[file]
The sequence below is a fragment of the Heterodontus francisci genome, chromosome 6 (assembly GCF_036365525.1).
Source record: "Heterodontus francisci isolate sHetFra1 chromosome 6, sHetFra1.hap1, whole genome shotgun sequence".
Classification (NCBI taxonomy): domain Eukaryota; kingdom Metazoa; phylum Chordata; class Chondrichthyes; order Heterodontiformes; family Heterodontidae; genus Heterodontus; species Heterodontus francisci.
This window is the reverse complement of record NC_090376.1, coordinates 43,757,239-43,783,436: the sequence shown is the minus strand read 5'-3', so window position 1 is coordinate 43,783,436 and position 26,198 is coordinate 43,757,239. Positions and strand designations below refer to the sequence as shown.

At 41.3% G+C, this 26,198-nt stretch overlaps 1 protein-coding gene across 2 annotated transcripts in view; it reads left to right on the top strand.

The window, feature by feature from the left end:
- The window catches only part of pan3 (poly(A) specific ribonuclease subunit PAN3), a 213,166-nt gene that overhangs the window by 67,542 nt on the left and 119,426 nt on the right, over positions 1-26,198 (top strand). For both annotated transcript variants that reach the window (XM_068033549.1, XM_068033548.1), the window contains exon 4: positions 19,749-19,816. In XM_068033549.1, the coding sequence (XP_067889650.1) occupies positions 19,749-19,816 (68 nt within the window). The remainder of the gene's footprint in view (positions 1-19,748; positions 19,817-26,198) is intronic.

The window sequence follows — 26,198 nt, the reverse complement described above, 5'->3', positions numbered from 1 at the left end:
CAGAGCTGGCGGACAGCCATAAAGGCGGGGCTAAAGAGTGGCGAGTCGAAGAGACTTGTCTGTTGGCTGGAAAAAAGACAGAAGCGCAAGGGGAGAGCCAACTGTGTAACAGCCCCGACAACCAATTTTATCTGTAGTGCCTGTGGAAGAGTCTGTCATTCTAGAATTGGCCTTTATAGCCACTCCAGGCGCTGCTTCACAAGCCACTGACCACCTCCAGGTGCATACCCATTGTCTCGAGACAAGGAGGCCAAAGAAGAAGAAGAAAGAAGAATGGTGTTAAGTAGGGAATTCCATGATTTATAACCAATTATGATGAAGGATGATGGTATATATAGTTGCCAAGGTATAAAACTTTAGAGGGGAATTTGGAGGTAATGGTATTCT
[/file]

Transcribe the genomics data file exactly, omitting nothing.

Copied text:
The sequence below is a fragment of the Heterodontus francisci genome, chromosome 6 (assembly GCF_036365525.1).
Source record: "Heterodontus francisci isolate sHetFra1 chromosome 6, sHetFra1.hap1, whole genome shotgun sequence".
Classification (NCBI taxonomy): domain Eukaryota; kingdom Metazoa; phylum Chordata; class Chondrichthyes; order Heterodontiformes; family Heterodontidae; genus Heterodontus; species Heterodontus francisci.
This window is the reverse complement of record NC_090376.1, coordinates 43,757,239-43,783,436: the sequence shown is the minus strand read 5'-3', so window position 1 is coordinate 43,783,436 and position 26,198 is coordinate 43,757,239. Positions and strand designations below refer to the sequence as shown.

At 41.3% G+C, this 26,198-nt stretch overlaps 1 protein-coding gene across 2 annotated transcripts in view; it reads left to right on the top strand.

The window, feature by feature from the left end:
- The window catches only part of pan3 (poly(A) specific ribonuclease subunit PAN3), a 213,166-nt gene that overhangs the window by 67,542 nt on the left and 119,426 nt on the right, over positions 1-26,198 (top strand). For both annotated transcript variants that reach the window (XM_068033549.1, XM_068033548.1), the window contains exon 4: positions 19,749-19,816. In XM_068033549.1, the coding sequence (XP_067889650.1) occupies positions 19,749-19,816 (68 nt within the window). The remainder of the gene's footprint in view (positions 1-19,748; positions 19,817-26,198) is intronic.

The window sequence follows — 26,198 nt, the reverse complement described above, 5'->3', positions numbered from 1 at the left end:
CAGAGCTGGCGGACAGCCATAAAGGCGGGGCTAAAGAGTGGCGAGTCGAAGAGACTTGTCTGTTGGCTGGAAAAAAGACAGAAGCGCAAGGGGAGAGCCAACTGTGTAACAGCCCCGACAACCAATTTTATCTGTAGTGCCTGTGGAAGAGTCTGTCATTCTAGAATTGGCCTTTATAGCCACTCCAGGCGCTGCTTCACAAGCCACTGACCACCTCCAGGTGCATACCCATTGTCTCGAGACAAGGAGGCCAAAGAAGAAGAAGAAAGAAGAATGGTGTTAAGTAGGGAATTCCATGATTTATAACCAATTATGATGAAGGATGATGGTATATATAGTTGCCAAGGTATAAAACTTTAGAGGGGAATTTGGAGGTAATGGTATTCT